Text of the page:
Separating more materials for recycling is a quick and easy way to stop paying Landfill Tax and reduce waste management costs. This can include recycling more of the same materials as well as recycling different materials. A waste audit, as I discussed above, will help an organisation to identify where recycling can be increased. Good communication with those generating the waste in the first place is critical to achieving results.
   
Food is a heavy waste. If this is removed from domestic waste, the weight of what is sent to landfill will reduce significantly. Food waste generated in kitchens or canteens can be sent for composting or anaerobic digestion to make fertiliser that can be used on agricultural land to grow more food. Residual waste (otherwise referred to as general waste), with food removed, can be processed and used to generate energy‑from‑waste. Recovery is the preferred option in the hierarchy above landfill but only once all recyclables have been removed.

Containers and collection
As I mentioned earlier, an organisation’s waste management requirements will change over time. An effectiveness audit and a review of the management information provided by waste contractors should help an organisation determine whether waste containers and collection service are fit for purpose or wasting money. The right containers and collection frequency is a balance that minimises transport costs whilst meeting practical requirements. Overly frequent collections and bins that are too large or too small can both result in unnecessary waste costs.

Improving communication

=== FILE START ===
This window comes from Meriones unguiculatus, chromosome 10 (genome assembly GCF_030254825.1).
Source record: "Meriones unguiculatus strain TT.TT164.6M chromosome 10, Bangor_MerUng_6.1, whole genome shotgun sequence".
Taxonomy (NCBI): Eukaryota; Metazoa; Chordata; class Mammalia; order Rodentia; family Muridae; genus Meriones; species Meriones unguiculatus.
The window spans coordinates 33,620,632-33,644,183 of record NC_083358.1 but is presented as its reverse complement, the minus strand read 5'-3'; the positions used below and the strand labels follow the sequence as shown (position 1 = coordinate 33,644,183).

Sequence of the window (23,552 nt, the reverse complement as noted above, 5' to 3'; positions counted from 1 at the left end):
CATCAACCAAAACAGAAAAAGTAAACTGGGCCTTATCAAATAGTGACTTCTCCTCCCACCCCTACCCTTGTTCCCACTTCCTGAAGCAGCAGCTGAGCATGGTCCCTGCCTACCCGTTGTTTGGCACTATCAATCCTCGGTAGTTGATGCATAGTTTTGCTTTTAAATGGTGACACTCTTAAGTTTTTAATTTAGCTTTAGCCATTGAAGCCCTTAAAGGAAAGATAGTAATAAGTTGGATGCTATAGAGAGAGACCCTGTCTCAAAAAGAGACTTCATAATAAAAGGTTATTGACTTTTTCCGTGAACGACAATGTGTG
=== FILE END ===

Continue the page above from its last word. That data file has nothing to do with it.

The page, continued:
Good communication is vital to successful waste management and controlling of waste costs. Patients, staff, visitors and contractors who are generating the waste, need to know what is required of them and why in order to enable and encourage participation. 
   
Clear signage on, and ideally above, every bin is the first and most important step, particularly as this may be the main way to communicate with patients and visitors. Other initiatives should support this, particularly to ensure staff and contractors are informed and engaged.
   
Hospitals should communicate to new starters as part of their induction so that they know, from day one, how to use a waste management system correctly and why it’s so important. There should also be training sessions for staff, explaining the legal and financial implications of their waste management decisions. In-house marketing or internal communications teams can help raise awareness, as they should know how best to communicate messages using an organisation’s established channels. Hospitals should ensure communications are professional to help them get noticed and give them a sense of importance. All available communication channels should be used, from posters on notice boards and in-house magazines to Intranets, newsletters and other online media. Additionally, open days can remind staff and regular visitors what is required of them, introduce any changes to systems and tell them about successes
   
Feedback should be given to staff and other internal stakeholders to let them know what has been achieved, tell them what happens to waste when it leaves the building and thank them for contributing towards the achievements. 
   
Whilst close management of waste takes considerable resources and the commitment of a wide range of stakeholders, the financial (and environmental) benefits of good waste practices can’t be ignored. Reducing the waste burden on healthcare facilities can help to ensure that ever stretched budgets go on patient care, rather than being spent on avoidable waste.

Alex Mirkovic is Commercial Director of national recycling and waste management broker, Waste Cost Reduction Services (WCRS), a Corporate Member of the British Institute of Facilities Management (BIFM).

Further information
www.bifm.org.uk
www.wcrsltd.co.uk